Today it’s my pleasure to welcome Linda MacDonald to the blog to help me spread a little more #BookLove. Before we find out a all about Linda’s secret book crush, here is a little more about the woman herself.
Linda MacDonald is the author of four novels: Meeting Lydia and the stand-alone sequels, A Meeting of a Different Kind, The Alone Alternative and The Man in the Needlecord Jacket. All Linda’s books are contemporary adult fiction, multi-themed, but with a focus on relationship issues.
After studying psychology at Goldsmiths’, Linda trained as a secondary science and biology teacher. She taught these subjects for several years before moving to a sixth-form college to teach psychology. The first two novels took ten years in writing and publishing, using snatched moments in the evenings, weekends and holidays. In 2012, she gave up teaching to focus fully on writing.
Linda was born and brought up in Cockermouth, Cumbria and now lives in Beckenham in Kent.
The Man In The Needlecord Jacket
The Man in the Needlecord Jacket follows the story of two women who are each struggling to let go of a long-term destructive partnership. Felicity is reluctant to detach from her estranged archaeologist husband and, after being banished from the family home, she sets out to test the stability of his relationship with his new love, Marianne.
When Felicity meets Coll, a charismatic artist, she has high hopes of being distracted from her failed marriage. What she doesn’t know is that he has a partner, Sarah, with whom he has planned a future. Sarah is deeply in love with Coll, but his controlling behaviour and associations with other women have always made her life difficult. When he becomes obsessed with Felicity, Sarah’s world collapses and a series of events is set in motion that will challenge the integrity of all the characters involved.
The Man in the Needlecord Jacket is a thought-provoking book, written from the perspectives of Sarah and Felicity. The reader is in the privileged position of knowing what’s going on for both of the women, while each of them is being kept in the dark about a very important issue.
Inspired by the work of Margaret Atwood and Fay Weldon, Linda explores the issue of mental abuse in partnerships and the grey area of an infidelity that is emotional, not physical. The book will appeal to readers interested in the psychology of relationships, as well as fans of Linda’s ‘Lydia’ series.
Favourite book from childhood
Winnie the Pooh. I read it again in my teens and found almost every individual in a group of people matched one of the characters. Ditto in the workplace. Substituting character names with workmates in ‘Rabbit’s Busy Day’ makes a fun Christmas ‘turn’.
The first book you fell in love with
Thomas Hardy’s The Return of the Native. Perhaps because I empathised with the so-called villain, Eustacia Vye. I thought she was misunderstood. In my twenties, I said to a friend, ‘I feel like Eustacia Vye.’ He replied, ‘You are Eustacia Vye.’
Biggest book crush
The book character you’re totally in love with
Charles Ryder in Brideshead Revisited – possibly helped along by Jeremy Irons’ gorgeously sexy narration and portrayal in the ITV production.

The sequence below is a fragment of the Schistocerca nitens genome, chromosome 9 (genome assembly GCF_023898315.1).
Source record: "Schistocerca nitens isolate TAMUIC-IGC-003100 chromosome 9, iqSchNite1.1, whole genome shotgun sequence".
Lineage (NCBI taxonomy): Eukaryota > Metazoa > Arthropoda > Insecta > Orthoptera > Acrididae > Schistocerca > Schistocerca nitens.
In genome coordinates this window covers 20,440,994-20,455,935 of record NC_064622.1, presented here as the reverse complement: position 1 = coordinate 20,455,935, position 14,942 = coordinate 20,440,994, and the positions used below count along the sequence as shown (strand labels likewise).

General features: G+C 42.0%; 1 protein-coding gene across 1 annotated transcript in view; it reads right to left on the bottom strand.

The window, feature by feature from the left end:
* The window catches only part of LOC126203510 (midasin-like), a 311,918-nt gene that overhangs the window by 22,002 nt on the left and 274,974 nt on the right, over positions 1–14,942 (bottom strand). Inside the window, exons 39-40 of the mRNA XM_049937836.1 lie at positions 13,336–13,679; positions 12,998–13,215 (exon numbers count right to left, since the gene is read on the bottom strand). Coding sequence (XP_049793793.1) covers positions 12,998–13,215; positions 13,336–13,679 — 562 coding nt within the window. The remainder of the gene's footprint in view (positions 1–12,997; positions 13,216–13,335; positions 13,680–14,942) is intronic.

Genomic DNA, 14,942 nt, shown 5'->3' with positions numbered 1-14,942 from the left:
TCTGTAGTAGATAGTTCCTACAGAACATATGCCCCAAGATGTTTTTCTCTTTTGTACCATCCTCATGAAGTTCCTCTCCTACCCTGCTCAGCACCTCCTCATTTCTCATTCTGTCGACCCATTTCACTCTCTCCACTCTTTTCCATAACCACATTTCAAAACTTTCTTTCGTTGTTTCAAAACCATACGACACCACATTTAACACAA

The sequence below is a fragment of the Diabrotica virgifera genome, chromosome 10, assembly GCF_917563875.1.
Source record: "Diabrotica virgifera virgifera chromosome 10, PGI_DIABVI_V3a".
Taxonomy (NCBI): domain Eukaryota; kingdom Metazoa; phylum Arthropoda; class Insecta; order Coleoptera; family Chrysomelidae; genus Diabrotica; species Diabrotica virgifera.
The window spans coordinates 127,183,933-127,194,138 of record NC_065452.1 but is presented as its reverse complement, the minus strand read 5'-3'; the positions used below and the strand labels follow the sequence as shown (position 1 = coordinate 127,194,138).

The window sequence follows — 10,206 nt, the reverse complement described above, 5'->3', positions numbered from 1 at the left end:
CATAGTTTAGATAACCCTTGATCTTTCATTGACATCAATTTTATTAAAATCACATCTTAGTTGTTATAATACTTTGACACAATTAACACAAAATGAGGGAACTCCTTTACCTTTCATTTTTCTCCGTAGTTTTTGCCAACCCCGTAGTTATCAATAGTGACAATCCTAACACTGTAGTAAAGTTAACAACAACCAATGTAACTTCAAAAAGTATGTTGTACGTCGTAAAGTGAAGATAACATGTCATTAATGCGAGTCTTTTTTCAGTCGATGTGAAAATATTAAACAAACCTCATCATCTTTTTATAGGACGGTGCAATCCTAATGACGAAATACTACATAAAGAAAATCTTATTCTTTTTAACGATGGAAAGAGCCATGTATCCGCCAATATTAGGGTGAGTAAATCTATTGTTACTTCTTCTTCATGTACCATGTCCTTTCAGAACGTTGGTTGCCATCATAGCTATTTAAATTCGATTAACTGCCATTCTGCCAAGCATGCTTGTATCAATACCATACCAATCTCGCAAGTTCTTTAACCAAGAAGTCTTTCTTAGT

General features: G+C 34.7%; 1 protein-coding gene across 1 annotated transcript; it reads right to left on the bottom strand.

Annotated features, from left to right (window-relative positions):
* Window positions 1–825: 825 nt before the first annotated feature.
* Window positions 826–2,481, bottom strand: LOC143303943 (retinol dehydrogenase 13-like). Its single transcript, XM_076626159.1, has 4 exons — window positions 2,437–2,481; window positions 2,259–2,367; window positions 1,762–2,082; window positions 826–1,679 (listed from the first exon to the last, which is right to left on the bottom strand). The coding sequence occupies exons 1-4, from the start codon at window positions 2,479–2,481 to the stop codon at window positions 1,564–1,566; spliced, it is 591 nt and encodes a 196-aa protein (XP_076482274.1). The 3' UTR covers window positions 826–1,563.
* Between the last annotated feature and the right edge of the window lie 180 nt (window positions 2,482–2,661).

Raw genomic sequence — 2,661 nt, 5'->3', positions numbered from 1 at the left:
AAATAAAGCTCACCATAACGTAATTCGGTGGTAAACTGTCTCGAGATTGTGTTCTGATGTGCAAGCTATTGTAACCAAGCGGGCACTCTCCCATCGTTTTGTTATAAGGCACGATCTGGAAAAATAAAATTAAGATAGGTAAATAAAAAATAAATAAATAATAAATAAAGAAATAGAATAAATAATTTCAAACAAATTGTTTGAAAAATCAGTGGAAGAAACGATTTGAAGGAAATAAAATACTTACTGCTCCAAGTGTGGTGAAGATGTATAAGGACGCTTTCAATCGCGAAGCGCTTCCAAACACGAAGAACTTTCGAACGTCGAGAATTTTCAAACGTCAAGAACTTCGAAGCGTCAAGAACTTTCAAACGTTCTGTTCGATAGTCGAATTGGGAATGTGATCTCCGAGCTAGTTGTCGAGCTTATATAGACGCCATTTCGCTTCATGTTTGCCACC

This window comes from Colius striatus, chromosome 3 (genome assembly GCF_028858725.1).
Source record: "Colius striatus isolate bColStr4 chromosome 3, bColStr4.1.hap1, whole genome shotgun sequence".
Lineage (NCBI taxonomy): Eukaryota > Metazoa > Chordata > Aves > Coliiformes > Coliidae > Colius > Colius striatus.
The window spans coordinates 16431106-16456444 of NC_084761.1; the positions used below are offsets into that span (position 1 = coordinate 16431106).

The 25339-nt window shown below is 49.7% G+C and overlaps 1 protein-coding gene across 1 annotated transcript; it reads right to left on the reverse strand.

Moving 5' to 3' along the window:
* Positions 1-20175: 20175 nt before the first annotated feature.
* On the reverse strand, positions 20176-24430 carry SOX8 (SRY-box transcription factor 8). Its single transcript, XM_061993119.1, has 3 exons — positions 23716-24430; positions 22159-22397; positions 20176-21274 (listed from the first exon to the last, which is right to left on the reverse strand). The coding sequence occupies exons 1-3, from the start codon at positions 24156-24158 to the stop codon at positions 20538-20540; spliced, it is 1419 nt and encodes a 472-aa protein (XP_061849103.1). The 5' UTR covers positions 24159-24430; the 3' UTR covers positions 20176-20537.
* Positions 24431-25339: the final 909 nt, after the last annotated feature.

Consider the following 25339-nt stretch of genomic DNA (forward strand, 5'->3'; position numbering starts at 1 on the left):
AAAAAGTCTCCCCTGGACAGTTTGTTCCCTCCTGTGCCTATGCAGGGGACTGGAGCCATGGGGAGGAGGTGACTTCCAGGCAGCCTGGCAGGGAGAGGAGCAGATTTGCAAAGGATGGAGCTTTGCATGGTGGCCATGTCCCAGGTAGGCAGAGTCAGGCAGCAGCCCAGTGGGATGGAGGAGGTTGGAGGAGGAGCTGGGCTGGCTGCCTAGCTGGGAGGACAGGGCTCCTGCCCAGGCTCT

Weirdest book crush
The Diceman by Luke Rhinehart. A cult book of the 70s – most definitely weird and far-fetched, but the idea of dice therapy – of using dice to select choices to jolt one out of a rut – is a good one. I often use it to get through chores too!
Hardest break up
The book you didn’t want to end
Life of Pi – I adored every chapter. It mesmerised me and I rationed it. Thankfully the chapters are short and I was able to make it last for ages. And when I finished it, I started it again to try to make sense of it.
The one that got away
The book in your TBR or wish list that you regret not having started yet.
Middlemarch. Although I’ve read Daniel Deronda by George Eliot, I haven’t read her best-known novel. Yet!
Guilty Reading pleasure
The Thorn Birds – The premise of forbidden love made me weep.
Love one, love them all
Favourite series or genre
Most things by David Lodge, but particularly Nice Work, Paradise News and Thinks. His intellect, humour and willingness to experiment with style tick a lot of boxes for me. I like a book to make me think; a book to return to.
Your latest squeeze
Favourite read of the last 12 months
We Are All Completely Beside Ourselves by Karen Joy Fowler. It’s a love it or hate it book. And I loved the psychology
Blind date for a friend
If you were to set a friend up with a blind date (book) which one would it be?
Joanne Harris – Gentlemen and Players, because of the thrill of the surprise. I didn’t see it coming.
Greatest love of all
Favourite book of all time.
The Magus by John Fowles – not because it is the best book I’ve read, but because it was life-changing in more ways than one – and its effects linger on to this day.
Thank you Linda. Some absolutely classic choices there. Who doesn’t love a bit of Winnie The Pooh? And another vote for The Thorn Birds too. And I can totally understand what you mean about David Lodge. I remember reading Nice Work when I was at college.
So what do you think folks? Agree or disagree with Linda’s choices? Anyone else have a book crush on Charles Ryder?
Please make sure to join me on Saturday when Lainy Swanson will be sharing a little more #BookLove.
Have a brilliant day all.